‘The Grand Jury has acted upon the facts and the law,’ Pelosi said. ‘No one is above the law, and everyone has the right to a trial to prove innocence. Hopefully, the former President will peacefully respect the system, which grants him that right.’
Many criticized Pelosi’s claim that Trump has the right to a trial ‘to prove innocence.’ A cardinal principal of the justice system in the United States is that any person accused of a crime is presumed innocent until proven guilty beyond a reasonable doubt in a court of law.
Pelosi recently lashed out at Trump’s social media posts about the possibility of being arrested, calling the former president ‘reckless’ and accusing him of fomenting ‘unrest.’
Like Pelosi, Rep. Sean Casten, D-Ill., shared the same New York Times article in August 2018. Casten recently took aim at House Speaker Kevin McCarty for opposing the indictment of Trump, arguing McCarthy should ‘treat [his] job with the dignity it deserves’ in a post on Twitter.
‘This is transparent political hackery unbefitting of the Speaker of the House,’ Casten said earlier this month in response to McCarthy. ‘You don’t what the charges are but you know exactly what violence he is capable of when he can count on people like you to cower rather than act.’
Following the indictment of Trump, Casten put out a one word reaction on Twitter: ‘Boom.’
Casten took further aim at McCarthy in a followup tweet on Thursday after the speaker claimed Bragg ‘has irreparably damaged our country in an attempt to interfere in our Presidential election.’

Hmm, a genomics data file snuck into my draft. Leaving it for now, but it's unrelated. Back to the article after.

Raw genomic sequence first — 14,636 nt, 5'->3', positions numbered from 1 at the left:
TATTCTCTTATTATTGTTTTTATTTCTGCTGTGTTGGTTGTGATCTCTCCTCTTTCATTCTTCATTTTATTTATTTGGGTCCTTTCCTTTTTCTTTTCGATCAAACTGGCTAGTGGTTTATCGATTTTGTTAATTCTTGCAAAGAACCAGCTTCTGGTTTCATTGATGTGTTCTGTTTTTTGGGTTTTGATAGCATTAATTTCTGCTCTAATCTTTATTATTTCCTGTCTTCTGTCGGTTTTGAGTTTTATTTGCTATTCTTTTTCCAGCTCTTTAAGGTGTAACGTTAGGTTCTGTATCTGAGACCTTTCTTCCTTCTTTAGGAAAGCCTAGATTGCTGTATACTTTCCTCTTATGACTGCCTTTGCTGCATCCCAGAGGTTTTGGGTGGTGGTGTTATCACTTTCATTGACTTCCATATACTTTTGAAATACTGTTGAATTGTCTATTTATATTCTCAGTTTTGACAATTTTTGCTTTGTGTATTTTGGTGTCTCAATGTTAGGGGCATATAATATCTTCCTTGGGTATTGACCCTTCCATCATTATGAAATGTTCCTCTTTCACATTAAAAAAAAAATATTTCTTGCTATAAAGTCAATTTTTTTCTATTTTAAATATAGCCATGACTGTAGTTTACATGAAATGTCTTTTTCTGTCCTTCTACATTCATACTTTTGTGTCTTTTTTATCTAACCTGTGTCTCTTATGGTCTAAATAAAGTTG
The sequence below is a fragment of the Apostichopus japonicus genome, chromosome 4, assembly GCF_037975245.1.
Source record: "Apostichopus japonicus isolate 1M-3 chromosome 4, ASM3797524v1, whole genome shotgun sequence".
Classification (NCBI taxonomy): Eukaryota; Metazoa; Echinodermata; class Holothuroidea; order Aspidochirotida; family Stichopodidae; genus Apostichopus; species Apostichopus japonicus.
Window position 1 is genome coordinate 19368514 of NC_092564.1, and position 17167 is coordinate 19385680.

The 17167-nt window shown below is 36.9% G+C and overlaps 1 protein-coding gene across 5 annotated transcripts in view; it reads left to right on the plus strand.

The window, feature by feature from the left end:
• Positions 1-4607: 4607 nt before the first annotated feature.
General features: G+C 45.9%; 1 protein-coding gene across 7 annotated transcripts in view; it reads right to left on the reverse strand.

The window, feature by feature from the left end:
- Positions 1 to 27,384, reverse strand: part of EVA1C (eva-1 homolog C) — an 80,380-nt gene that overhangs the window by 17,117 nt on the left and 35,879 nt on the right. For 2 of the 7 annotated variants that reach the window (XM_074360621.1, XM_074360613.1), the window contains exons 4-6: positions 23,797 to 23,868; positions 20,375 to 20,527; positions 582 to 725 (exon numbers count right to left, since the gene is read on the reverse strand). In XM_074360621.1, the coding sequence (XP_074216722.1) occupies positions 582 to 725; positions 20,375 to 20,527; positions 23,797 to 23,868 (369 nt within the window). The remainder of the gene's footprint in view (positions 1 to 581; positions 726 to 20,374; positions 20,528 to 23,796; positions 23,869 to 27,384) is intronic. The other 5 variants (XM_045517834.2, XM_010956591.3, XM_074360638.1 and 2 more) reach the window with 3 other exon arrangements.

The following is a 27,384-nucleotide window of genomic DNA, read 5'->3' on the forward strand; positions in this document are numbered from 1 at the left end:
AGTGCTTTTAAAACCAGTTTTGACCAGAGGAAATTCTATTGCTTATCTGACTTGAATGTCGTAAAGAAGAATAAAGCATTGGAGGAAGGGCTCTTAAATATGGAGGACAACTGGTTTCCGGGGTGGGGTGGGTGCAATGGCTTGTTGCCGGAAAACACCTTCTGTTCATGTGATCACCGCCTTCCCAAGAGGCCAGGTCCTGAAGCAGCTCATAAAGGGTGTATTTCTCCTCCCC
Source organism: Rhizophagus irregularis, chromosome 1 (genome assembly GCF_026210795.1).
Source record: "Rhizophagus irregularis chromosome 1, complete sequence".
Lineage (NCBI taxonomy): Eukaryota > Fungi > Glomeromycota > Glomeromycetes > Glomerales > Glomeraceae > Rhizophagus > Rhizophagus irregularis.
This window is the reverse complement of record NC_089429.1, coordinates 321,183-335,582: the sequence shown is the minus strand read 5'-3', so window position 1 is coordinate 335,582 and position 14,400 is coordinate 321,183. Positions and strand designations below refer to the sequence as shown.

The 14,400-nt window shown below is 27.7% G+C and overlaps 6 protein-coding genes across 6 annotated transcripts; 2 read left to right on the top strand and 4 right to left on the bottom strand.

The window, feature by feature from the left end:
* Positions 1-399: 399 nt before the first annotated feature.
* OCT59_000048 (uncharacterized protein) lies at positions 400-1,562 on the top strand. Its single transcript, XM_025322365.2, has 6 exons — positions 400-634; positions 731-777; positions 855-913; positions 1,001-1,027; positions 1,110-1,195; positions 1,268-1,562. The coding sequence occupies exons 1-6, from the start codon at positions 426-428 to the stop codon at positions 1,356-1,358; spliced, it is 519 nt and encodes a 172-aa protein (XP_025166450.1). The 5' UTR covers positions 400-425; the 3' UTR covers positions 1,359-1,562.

‘You know nothing about the charges. But thank you for reminding us of your unredeemable cowardice,’ Casten wrote.
Casten, who has represented Illinois in the House since 2019, also took aim at the Republican Party in a separate tweet, saying he wouldn’t have been elected if Republicans ‘had put country over Trump in 2016.’
‘I have not yet read the indictment. But I never would have ended up in this job if anyone of any power in the @GOP had put country over Trump in 2016,’ he wrote. ‘Their continuing obsequious, ignorant cowardice tonight disgusts me. And I’m glad good people stood up even as they sat.’
Like Clark, Rep. Val Hoyle, D-Ore., was also critical of Trump’s rhetoric during the October 2016 debate with Hillary Clinton, taking to Twitter to share a quote from Jefferson Smith, a former Oregon lawmaker, in apparent shock of Trump’s remarks.
‘A man running for president threatened to put his political opponents in jail,’ read the quote Hoyle shared at the time.
‘Yep. That just happened,’ Hoyle said in reference to remarks made by Trump.